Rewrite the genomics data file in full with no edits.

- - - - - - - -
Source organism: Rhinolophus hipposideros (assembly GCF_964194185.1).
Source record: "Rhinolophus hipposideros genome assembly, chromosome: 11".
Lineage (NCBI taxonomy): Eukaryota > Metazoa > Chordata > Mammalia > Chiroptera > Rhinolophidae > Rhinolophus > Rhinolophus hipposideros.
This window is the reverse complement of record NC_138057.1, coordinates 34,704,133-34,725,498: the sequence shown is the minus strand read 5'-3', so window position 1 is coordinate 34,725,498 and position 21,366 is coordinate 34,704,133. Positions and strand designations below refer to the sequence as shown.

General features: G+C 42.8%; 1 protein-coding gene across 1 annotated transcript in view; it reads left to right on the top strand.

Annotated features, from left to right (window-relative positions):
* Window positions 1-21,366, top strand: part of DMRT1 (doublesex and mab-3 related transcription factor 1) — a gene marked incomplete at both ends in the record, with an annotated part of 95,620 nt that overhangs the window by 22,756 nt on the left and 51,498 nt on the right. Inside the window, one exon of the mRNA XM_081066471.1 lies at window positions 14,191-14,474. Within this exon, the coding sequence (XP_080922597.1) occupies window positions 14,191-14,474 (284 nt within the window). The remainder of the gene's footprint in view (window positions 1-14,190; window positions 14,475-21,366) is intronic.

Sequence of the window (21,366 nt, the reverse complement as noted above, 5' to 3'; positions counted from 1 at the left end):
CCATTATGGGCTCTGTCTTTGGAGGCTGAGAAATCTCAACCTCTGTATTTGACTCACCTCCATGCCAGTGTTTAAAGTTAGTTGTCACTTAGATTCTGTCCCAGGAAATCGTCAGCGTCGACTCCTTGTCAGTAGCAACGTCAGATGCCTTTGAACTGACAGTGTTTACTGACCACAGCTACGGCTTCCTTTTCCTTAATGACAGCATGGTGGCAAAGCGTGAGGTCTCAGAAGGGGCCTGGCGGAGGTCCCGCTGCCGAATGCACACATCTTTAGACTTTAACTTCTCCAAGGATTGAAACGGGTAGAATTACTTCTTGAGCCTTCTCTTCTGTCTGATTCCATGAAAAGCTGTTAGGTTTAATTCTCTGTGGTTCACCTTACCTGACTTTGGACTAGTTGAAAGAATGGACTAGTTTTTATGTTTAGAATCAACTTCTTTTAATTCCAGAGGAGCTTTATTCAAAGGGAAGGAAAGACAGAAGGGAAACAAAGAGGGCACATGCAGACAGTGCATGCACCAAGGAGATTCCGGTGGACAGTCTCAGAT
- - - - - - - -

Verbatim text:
Source organism: Rhinolophus hipposideros (assembly GCF_964194185.1).
Source record: "Rhinolophus hipposideros genome assembly, chromosome: 11".
Lineage (NCBI taxonomy): Eukaryota > Metazoa > Chordata > Mammalia > Chiroptera > Rhinolophidae > Rhinolophus > Rhinolophus hipposideros.
This window is the reverse complement of record NC_138057.1, coordinates 34,704,133-34,725,498: the sequence shown is the minus strand read 5'-3', so window position 1 is coordinate 34,725,498 and position 21,366 is coordinate 34,704,133. Positions and strand designations below refer to the sequence as shown.

General features: G+C 42.8%; 1 protein-coding gene across 1 annotated transcript in view; it reads left to right on the top strand.

Annotated features, from left to right (window-relative positions):
* Window positions 1-21,366, top strand: part of DMRT1 (doublesex and mab-3 related transcription factor 1) — a gene marked incomplete at both ends in the record, with an annotated part of 95,620 nt that overhangs the window by 22,756 nt on the left and 51,498 nt on the right. Inside the window, one exon of the mRNA XM_081066471.1 lies at window positions 14,191-14,474. Within this exon, the coding sequence (XP_080922597.1) occupies window positions 14,191-14,474 (284 nt within the window). The remainder of the gene's footprint in view (window positions 1-14,190; window positions 14,475-21,366) is intronic.

Sequence of the window (21,366 nt, the reverse complement as noted above, 5' to 3'; positions counted from 1 at the left end):
CCATTATGGGCTCTGTCTTTGGAGGCTGAGAAATCTCAACCTCTGTATTTGACTCACCTCCATGCCAGTGTTTAAAGTTAGTTGTCACTTAGATTCTGTCCCAGGAAATCGTCAGCGTCGACTCCTTGTCAGTAGCAACGTCAGATGCCTTTGAACTGACAGTGTTTACTGACCACAGCTACGGCTTCCTTTTCCTTAATGACAGCATGGTGGCAAAGCGTGAGGTCTCAGAAGGGGCCTGGCGGAGGTCCCGCTGCCGAATGCACACATCTTTAGACTTTAACTTCTCCAAGGATTGAAACGGGTAGAATTACTTCTTGAGCCTTCTCTTCTGTCTGATTCCATGAAAAGCTGTTAGGTTTAATTCTCTGTGGTTCACCTTACCTGACTTTGGACTAGTTGAAAGAATGGACTAGTTTTTATGTTTAGAATCAACTTCTTTTAATTCCAGAGGAGCTTTATTCAAAGGGAAGGAAAGACAGAAGGGAAACAAAGAGGGCACATGCAGACAGTGCATGCACCAAGGAGATTCCGGTGGACAGTCTCAGAT